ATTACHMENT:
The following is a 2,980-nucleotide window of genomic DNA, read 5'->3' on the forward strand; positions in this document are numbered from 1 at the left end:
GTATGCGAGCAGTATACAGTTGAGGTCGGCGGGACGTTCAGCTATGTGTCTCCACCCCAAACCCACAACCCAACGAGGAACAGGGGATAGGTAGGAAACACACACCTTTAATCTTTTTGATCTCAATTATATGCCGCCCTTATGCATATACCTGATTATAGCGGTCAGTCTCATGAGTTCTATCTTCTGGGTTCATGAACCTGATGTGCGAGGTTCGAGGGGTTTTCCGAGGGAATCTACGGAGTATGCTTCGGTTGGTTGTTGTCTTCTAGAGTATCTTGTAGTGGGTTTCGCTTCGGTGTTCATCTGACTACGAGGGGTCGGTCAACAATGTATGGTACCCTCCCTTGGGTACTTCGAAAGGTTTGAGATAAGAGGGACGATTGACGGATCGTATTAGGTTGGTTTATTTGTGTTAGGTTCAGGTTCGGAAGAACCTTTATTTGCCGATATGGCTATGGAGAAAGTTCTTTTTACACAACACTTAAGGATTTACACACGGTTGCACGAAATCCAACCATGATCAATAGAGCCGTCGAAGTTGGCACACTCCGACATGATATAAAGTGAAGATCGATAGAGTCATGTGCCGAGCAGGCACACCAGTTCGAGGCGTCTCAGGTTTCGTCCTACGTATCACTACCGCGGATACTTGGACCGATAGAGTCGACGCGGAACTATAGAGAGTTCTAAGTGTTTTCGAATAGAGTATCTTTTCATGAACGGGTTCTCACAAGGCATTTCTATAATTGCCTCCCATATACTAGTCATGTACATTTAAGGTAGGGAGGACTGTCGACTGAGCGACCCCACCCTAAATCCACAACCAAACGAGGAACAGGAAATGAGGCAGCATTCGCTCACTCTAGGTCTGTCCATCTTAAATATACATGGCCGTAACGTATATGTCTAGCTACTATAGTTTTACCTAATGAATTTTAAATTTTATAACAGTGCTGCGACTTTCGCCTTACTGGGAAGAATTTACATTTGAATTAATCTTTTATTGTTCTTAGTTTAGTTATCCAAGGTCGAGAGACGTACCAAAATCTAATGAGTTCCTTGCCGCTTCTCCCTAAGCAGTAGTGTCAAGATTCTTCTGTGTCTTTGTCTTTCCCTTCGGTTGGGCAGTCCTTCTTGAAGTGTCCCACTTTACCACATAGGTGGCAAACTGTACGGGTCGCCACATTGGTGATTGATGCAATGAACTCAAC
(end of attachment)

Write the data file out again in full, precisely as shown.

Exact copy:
The following is a 2,980-nucleotide window of genomic DNA, read 5'->3' on the forward strand; positions in this document are numbered from 1 at the left end:
GTATGCGAGCAGTATACAGTTGAGGTCGGCGGGACGTTCAGCTATGTGTCTCCACCCCAAACCCACAACCCAACGAGGAACAGGGGATAGGTAGGAAACACACACCTTTAATCTTTTTGATCTCAATTATATGCCGCCCTTATGCATATACCTGATTATAGCGGTCAGTCTCATGAGTTCTATCTTCTGGGTTCATGAACCTGATGTGCGAGGTTCGAGGGGTTTTCCGAGGGAATCTACGGAGTATGCTTCGGTTGGTTGTTGTCTTCTAGAGTATCTTGTAGTGGGTTTCGCTTCGGTGTTCATCTGACTACGAGGGGTCGGTCAACAATGTATGGTACCCTCCCTTGGGTACTTCGAAAGGTTTGAGATAAGAGGGACGATTGACGGATCGTATTAGGTTGGTTTATTTGTGTTAGGTTCAGGTTCGGAAGAACCTTTATTTGCCGATATGGCTATGGAGAAAGTTCTTTTTACACAACACTTAAGGATTTACACACGGTTGCACGAAATCCAACCATGATCAATAGAGCCGTCGAAGTTGGCACACTCCGACATGATATAAAGTGAAGATCGATAGAGTCATGTGCCGAGCAGGCACACCAGTTCGAGGCGTCTCAGGTTTCGTCCTACGTATCACTACCGCGGATACTTGGACCGATAGAGTCGACGCGGAACTATAGAGAGTTCTAAGTGTTTTCGAATAGAGTATCTTTTCATGAACGGGTTCTCACAAGGCATTTCTATAATTGCCTCCCATATACTAGTCATGTACATTTAAGGTAGGGAGGACTGTCGACTGAGCGACCCCACCCTAAATCCACAACCAAACGAGGAACAGGAAATGAGGCAGCATTCGCTCACTCTAGGTCTGTCCATCTTAAATATACATGGCCGTAACGTATATGTCTAGCTACTATAGTTTTACCTAATGAATTTTAAATTTTATAACAGTGCTGCGACTTTCGCCTTACTGGGAAGAATTTACATTTGAATTAATCTTTTATTGTTCTTAGTTTAGTTATCCAAGGTCGAGAGACGTACCAAAATCTAATGAGTTCCTTGCCGCTTCTCCCTAAGCAGTAGTGTCAAGATTCTTCTGTGTCTTTGTCTTTCCCTTCGGTTGGGCAGTCCTTCTTGAAGTGTCCCACTTTACCACATAGGTGGCAAACTGTACGGGTCGCCACATTGGTGATTGATGCAATGAACTCAAC